Smoke from the Somerset tire fire, Somerset, WI. Credit: Wisconsin Department of Natural Resources.

Air pollution affects different American populations differently—and guess who's safest?

The air quality in most of America's major cities, Los Angeles notwithstanding, is largely safe. However, within many major former industrial cities—especially those split along racial and class lines—there exist neighborhoods of largely lower-class black and Latino residents who are subject to far worse air pollution than many of their neighbors.

For instance, in Chicago, which has the highest amount of air particulates of any large American city, residents of majority-Latino neighborhoods Pilsen, Little Village, and the far Southeast Side have been fighting—with mixed success at best—against polluters and the city bureaucracies that have allowed them to pollute neighborhoods for decades. Far Southeast Side residents successfully got a Koch Industries-owned petroleum coke refinery to skip town and pay a settlement, but the settlement only amounted to some $60 per resident.

Nov 1, 2016

China is opening one coal plant a week for the next four years

China leads the world in deaths linked to air pollution, with some 1.6 million a year. (India has 1.3 million.) Burning coal, China's main source of energy, is the main culprit. A recent peer-reviewed study linked the industry directly to over 360,000 deaths a year, or about 22 percent of the total.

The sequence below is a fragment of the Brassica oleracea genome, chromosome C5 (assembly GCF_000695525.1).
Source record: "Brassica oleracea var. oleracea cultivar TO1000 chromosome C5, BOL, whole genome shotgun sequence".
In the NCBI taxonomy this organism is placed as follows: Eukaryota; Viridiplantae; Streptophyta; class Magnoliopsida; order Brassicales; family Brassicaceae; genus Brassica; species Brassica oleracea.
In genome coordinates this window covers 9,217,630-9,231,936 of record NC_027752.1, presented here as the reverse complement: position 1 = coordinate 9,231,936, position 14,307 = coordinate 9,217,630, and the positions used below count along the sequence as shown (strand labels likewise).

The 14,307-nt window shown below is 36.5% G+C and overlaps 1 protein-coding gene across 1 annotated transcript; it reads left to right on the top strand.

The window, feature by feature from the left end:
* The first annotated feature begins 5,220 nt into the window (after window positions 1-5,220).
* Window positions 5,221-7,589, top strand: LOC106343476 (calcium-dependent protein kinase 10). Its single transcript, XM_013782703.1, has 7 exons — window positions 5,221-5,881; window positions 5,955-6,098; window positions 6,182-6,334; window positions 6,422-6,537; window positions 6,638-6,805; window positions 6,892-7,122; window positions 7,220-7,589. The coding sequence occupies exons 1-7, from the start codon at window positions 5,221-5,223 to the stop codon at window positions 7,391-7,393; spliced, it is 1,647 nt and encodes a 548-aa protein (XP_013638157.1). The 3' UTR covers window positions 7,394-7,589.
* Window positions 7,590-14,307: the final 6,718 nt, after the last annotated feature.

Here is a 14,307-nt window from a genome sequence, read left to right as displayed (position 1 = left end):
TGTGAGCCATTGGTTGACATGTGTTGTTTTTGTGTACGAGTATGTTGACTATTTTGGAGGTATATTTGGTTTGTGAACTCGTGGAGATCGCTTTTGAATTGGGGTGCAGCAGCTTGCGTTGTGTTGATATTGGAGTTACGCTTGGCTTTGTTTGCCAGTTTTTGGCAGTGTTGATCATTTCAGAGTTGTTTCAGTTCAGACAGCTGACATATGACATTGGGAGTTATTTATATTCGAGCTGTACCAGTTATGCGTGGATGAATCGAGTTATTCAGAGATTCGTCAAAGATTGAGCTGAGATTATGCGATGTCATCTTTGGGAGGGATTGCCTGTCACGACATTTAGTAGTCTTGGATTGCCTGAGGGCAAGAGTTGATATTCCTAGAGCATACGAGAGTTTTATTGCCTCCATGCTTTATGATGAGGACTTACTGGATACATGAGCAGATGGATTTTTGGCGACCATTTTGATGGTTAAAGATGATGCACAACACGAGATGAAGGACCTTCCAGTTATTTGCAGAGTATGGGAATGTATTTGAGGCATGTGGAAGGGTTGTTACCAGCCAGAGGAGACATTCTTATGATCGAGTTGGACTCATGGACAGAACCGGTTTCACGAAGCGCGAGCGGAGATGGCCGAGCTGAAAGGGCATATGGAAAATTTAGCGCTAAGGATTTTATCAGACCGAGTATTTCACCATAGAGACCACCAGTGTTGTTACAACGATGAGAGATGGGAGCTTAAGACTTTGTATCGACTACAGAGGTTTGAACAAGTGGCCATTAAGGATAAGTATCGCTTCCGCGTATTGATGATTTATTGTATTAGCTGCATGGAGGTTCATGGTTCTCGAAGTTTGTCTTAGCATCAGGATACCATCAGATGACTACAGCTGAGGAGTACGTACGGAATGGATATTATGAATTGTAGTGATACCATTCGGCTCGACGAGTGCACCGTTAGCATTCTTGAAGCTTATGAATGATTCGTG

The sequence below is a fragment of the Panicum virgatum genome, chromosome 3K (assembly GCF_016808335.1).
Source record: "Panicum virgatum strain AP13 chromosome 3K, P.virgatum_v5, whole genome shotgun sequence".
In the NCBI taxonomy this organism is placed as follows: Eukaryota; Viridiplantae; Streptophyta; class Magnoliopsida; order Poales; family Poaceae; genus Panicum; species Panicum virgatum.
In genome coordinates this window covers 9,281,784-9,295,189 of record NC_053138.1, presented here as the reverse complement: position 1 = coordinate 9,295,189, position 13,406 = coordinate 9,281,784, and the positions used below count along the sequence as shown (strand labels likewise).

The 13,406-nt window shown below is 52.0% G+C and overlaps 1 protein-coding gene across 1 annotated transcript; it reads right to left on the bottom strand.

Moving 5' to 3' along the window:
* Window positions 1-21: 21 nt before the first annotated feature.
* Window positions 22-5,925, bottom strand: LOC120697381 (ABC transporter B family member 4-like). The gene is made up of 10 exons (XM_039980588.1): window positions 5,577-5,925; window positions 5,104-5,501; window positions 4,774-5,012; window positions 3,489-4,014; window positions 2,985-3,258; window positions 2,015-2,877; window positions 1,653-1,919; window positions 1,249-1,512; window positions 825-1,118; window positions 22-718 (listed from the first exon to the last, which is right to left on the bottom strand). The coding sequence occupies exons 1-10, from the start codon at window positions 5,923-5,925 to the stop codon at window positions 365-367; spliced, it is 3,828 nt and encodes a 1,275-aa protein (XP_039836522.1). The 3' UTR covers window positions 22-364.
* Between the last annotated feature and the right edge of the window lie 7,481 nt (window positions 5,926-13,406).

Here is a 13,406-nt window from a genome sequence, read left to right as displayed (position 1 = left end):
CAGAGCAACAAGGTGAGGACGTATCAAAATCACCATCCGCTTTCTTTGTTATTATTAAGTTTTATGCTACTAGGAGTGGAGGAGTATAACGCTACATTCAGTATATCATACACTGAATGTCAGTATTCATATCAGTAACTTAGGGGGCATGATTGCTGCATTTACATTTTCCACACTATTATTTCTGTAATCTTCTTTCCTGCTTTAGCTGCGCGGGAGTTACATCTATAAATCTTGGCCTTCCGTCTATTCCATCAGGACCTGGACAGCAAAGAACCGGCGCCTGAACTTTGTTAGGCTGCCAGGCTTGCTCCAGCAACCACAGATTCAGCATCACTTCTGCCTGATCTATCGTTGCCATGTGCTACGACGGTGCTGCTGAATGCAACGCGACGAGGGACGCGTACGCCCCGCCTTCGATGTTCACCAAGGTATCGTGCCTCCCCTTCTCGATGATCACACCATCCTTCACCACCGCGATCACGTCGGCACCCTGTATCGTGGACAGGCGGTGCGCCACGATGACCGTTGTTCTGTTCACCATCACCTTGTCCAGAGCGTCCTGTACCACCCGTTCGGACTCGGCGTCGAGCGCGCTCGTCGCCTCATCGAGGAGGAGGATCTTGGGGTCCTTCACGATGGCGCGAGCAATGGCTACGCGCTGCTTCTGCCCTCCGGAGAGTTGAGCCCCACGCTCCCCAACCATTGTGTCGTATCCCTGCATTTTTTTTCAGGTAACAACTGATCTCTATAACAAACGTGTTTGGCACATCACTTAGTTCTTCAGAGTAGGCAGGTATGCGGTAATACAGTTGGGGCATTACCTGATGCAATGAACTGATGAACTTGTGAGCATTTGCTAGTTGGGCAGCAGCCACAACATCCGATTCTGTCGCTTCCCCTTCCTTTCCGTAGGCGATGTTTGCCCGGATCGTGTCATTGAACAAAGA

In 2013, Xi Jinping's government published a five-year plan that would curb coal emissions. It also eased restrictions on media reporting on the pollution crisis, and earlier this year ratified the Paris Climate Agreement. However, loopholes in Xi's policies and existing projects put the Chinese government on track to open an average of one coal plant a week for the next four years, found a Greenpeace report published earlier this year.

Nov 1, 2016

On days when the smog is bad, we avoid going outside. We make sure the windows are sealed shut. If I see an open window or door in the hallway, I try to close it. But some windows are too high up for me to reach.

Residents of cities like Beijing, New Delhi, Hanoi, and the Mongolian capital Ulan Bator write about the toll air pollution takes on daily life.
↩︎ The New York Times
Nov 1, 2016
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